Other examples of planning work are the activities which are required in the event of internal office moves, the replacement of components and the maintenance of components.

From the above it will be clear that all of phases 10, 14, 18, 22, 26 and 30 involve planning. In practice, this means that the simulation device according to the invention is provided with means for recording in the 3D-model, for each utility space and during each of the said phases, the period for which this utility space is situated at a specified location, which location therefore is then unavailable for any other utility space. During the construction preparation, it is possible, for example, to record the work involved for an architect to draw up a design, and during construction it is possible to record the location where a bricklayer is working, together with his materials and flow of materials; or else, during the “in use” phase 30, utility space can be reserved for washing the windows on every first Monday of the month.

The strength of the present invention is that simulation (virtual prototyping), via the model containing a database structure, is organized in such a manner that everything takes place within one system of arrangements, from the impetus to construct (parts of) a building through to demolition of a building.

It should be noted that within the context of the invention the word “building” must be interpreted sufficiently broadly: the word is also intended to include, for example, “an infrastructure project” involving road building and hydraulic engineering work. For example, the word may also encompass a ship.

During all the abovementioned phases, which are shown in FIG. 2, there is a relationship with investment/running costs. The investment/running costs are indicated in FIG. 2 by blocks 12, 13, 16, 17, 20, 21, 24, 25, 28, 29, 32 and 33.

The steps from FIG. 2 form the background for the following text.

Table 1 shows examples of the wishes, information and requirements stipulated during the recording phase 10. The list compiled in Table 1 is not intended to be exhaustive. Nor is it the case that all the points listed in Table 1 must always play a role for any building which is to be constructed. Table 1 shows those points which for most buildings are sufficient when filled in during the recording phase.

The various points from Table 1 may, for example, be filled in using a simple word processor. There is no particular need for coupling and testing with respect to further steps in the process. However, it is possible to fill in the points shown in Table 1 in such a manner that they are automatically linked to the performances of the building to be constructed, which will be discussed in more detail below with reference to FIG. 3 and Table 2.

After the recording phase 10 has been concluded, the construction program phase 14 begins.

Contradictory and unstructured wishes and requirements are often formulated in the recording phase 10. They are translated into the optimum solution which can be achieved for a particular user at a defined location. Thus the user is provided with a simulation of the building to be constructed, allowing him/her to answer questions such as:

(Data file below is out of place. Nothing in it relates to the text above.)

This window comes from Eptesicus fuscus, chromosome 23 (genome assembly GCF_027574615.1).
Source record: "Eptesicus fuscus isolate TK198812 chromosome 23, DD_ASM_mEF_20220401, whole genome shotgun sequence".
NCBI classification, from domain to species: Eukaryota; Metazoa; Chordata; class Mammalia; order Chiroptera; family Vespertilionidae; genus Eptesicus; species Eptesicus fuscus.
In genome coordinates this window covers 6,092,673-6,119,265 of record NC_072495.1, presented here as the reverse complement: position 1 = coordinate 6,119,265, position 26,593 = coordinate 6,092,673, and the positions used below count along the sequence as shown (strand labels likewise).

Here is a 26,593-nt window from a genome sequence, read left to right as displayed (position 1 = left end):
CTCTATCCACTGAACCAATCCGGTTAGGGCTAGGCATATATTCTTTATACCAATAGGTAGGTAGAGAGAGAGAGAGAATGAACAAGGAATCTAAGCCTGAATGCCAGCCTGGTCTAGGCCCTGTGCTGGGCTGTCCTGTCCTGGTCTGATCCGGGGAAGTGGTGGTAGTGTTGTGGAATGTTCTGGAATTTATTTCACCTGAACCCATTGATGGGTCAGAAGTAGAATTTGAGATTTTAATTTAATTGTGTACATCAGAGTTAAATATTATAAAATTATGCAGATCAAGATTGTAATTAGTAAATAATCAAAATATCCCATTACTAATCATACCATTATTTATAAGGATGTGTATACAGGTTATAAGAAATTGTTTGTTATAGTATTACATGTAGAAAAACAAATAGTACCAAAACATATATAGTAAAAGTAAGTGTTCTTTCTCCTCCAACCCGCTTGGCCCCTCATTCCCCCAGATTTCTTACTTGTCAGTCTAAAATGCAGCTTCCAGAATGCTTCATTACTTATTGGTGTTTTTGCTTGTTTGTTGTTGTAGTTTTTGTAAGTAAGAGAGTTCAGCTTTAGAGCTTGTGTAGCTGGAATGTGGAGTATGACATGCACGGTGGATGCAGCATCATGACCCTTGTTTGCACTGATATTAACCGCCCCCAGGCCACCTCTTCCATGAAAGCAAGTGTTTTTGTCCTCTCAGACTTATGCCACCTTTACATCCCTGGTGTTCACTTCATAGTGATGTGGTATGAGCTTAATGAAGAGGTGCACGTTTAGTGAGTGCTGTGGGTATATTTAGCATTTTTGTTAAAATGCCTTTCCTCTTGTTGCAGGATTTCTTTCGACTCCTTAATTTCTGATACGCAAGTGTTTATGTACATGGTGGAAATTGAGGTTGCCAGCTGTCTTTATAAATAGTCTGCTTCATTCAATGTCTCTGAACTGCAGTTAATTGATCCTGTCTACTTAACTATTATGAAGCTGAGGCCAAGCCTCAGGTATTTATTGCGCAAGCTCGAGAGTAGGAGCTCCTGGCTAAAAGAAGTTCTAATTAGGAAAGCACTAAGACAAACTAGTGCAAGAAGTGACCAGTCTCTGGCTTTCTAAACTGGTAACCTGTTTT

is there sufficient room for all the work the company is required to carry out?

do all the performance levels of all the functions satisfy the requirements set?

what are the costs, both in terms of investment and in terms of maintenance?

what is the time frame within which all this can be achieved?

FIG. 3 provides a more detailed explanation of a data structure for the layout of a building to be constructed, Note that the “layout” is not yet a “model” of the building to be constructed, but rather is a name for the set of specified utility spaces as defined above. The “model”, which will be explained below with reference to FIG. 4, comprises only the physical components, such as wall, doors, etc. In the “layout”, only necessary air volumes are defined and reserved within a three-dimensional positioning arrangement. For example, in the “layout” a meeting corner of a room is still nothing more than a defined volume of air at a stipulated location. Which physical components are used in or to delimit this volume of air is at this stage still irrelevant. The “hardware” components are only filled in later, during the model phase 18. This provides a designer with a considerable freedom to make changes to the layout, since such changes at that level do not yet have any direct consequences for the physical components themselves.

The data structure shown in FIG. 3 is built up in the memory of a computer (not shown in FIG. 3) for the purpose of the simulation program. FIG. 5 shows an arrangement, in diagrammatic form, of a computer which can be used to implement the invention. The arrangement shown in FIG. 5 contains a processor 61, which is connected to a monitor 62, a keyboard 63, a mouse 64, memories 65 and presentation means 66, such as a printer, plotter, video, means for generating virtual reality images. In accordance with the invention, the space model, the layout 40, is firstly divided into various types of utility spaces 41(1), 41(2), 41(3), . . . The utility spaces often form a cluster in the model, for example as a layer containing offices or bedrooms in a hospital. Ultimately, however, the model is the sum of separate utility spaces 42(1), 42(2), 42(3), . . .

In order not to have to reformulate optimum spaces each time, a utility space library 45 is provided, in which data relating to known types of utility spaces are stored. The data can be retrieved from the utility space library 45 and can be fitted in the layout by the user in the form of specific utility spaces 42(1), . . . Since the furnishings are required in the utility spaces, for example tables, chairs or beds, are one of the factors which determine the air space required for a certain activity, it is preferable for these furnishings, together with the air space required for it, to be stored in three-dimensional form in the utility space library 45. Thus, the utility space library may, for example, include information relating to the air space required for a normal toilet and for a disabled toilet. A different air space will be defined for both types of toilet.